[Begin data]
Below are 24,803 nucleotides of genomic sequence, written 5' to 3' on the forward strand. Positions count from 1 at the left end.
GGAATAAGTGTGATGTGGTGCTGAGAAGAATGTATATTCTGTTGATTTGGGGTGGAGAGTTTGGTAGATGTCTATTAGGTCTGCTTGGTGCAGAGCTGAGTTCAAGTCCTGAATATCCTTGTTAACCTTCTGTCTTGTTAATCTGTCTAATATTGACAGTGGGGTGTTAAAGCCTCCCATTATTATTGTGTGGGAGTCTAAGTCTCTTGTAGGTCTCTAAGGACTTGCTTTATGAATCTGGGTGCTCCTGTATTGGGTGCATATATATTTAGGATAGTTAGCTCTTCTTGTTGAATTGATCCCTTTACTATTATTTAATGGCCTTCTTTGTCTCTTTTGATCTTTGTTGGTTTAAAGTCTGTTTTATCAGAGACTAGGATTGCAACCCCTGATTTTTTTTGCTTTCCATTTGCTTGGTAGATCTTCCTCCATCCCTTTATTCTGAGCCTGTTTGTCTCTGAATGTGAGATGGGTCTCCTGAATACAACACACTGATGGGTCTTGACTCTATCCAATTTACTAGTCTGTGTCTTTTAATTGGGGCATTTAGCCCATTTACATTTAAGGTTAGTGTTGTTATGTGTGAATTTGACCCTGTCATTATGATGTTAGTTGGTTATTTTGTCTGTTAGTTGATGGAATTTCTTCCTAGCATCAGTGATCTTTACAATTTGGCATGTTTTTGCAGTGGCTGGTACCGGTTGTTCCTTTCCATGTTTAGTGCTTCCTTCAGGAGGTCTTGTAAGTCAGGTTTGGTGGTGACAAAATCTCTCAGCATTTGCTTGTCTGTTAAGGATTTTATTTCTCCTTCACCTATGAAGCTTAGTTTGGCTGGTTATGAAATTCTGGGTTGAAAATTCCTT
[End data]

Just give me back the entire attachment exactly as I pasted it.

Below are 24,803 nucleotides of genomic sequence, written 5' to 3' on the forward strand. Positions count from 1 at the left end.
GGAATAAGTGTGATGTGGTGCTGAGAAGAATGTATATTCTGTTGATTTGGGGTGGAGAGTTTGGTAGATGTCTATTAGGTCTGCTTGGTGCAGAGCTGAGTTCAAGTCCTGAATATCCTTGTTAACCTTCTGTCTTGTTAATCTGTCTAATATTGACAGTGGGGTGTTAAAGCCTCCCATTATTATTGTGTGGGAGTCTAAGTCTCTTGTAGGTCTCTAAGGACTTGCTTTATGAATCTGGGTGCTCCTGTATTGGGTGCATATATATTTAGGATAGTTAGCTCTTCTTGTTGAATTGATCCCTTTACTATTATTTAATGGCCTTCTTTGTCTCTTTTGATCTTTGTTGGTTTAAAGTCTGTTTTATCAGAGACTAGGATTGCAACCCCTGATTTTTTTTGCTTTCCATTTGCTTGGTAGATCTTCCTCCATCCCTTTATTCTGAGCCTGTTTGTCTCTGAATGTGAGATGGGTCTCCTGAATACAACACACTGATGGGTCTTGACTCTATCCAATTTACTAGTCTGTGTCTTTTAATTGGGGCATTTAGCCCATTTACATTTAAGGTTAGTGTTGTTATGTGTGAATTTGACCCTGTCATTATGATGTTAGTTGGTTATTTTGTCTGTTAGTTGATGGAATTTCTTCCTAGCATCAGTGATCTTTACAATTTGGCATGTTTTTGCAGTGGCTGGTACCGGTTGTTCCTTTCCATGTTTAGTGCTTCCTTCAGGAGGTCTTGTAAGTCAGGTTTGGTGGTGACAAAATCTCTCAGCATTTGCTTGTCTGTTAAGGATTTTATTTCTCCTTCACCTATGAAGCTTAGTTTGGCTGGTTATGAAATTCTGGGTTGAAAATTCCTT